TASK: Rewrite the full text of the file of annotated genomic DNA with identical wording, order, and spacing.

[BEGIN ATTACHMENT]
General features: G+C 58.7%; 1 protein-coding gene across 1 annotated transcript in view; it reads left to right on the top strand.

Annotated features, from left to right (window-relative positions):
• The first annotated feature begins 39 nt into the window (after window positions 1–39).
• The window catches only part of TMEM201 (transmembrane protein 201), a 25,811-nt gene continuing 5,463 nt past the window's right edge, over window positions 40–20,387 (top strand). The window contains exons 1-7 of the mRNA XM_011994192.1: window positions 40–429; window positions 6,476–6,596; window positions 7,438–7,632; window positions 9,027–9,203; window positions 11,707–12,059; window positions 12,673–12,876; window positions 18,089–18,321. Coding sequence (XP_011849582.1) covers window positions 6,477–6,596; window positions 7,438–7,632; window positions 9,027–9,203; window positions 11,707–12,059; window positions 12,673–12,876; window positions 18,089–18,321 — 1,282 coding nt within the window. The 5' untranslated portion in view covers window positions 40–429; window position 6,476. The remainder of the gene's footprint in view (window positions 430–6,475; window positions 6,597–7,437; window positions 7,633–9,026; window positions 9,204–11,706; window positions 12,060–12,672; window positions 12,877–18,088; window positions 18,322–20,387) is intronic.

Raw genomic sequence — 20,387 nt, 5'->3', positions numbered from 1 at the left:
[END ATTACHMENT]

General features: G+C 58.7%; 1 protein-coding gene across 1 annotated transcript in view; it reads left to right on the top strand.

Annotated features, from left to right (window-relative positions):
• The first annotated feature begins 39 nt into the window (after window positions 1–39).
• The window catches only part of TMEM201 (transmembrane protein 201), a 25,811-nt gene continuing 5,463 nt past the window's right edge, over window positions 40–20,387 (top strand). The window contains exons 1-7 of the mRNA XM_011994192.1: window positions 40–429; window positions 6,476–6,596; window positions 7,438–7,632; window positions 9,027–9,203; window positions 11,707–12,059; window positions 12,673–12,876; window positions 18,089–18,321. Coding sequence (XP_011849582.1) covers window positions 6,477–6,596; window positions 7,438–7,632; window positions 9,027–9,203; window positions 11,707–12,059; window positions 12,673–12,876; window positions 18,089–18,321 — 1,282 coding nt within the window. The 5' untranslated portion in view covers window positions 40–429; window position 6,476. The remainder of the gene's footprint in view (window positions 430–6,475; window positions 6,597–7,437; window positions 7,633–9,026; window positions 9,204–11,706; window positions 12,060–12,672; window positions 12,877–18,088; window positions 18,322–20,387) is intronic.

Raw genomic sequence — 20,387 nt, 5'->3', positions numbered from 1 at the left: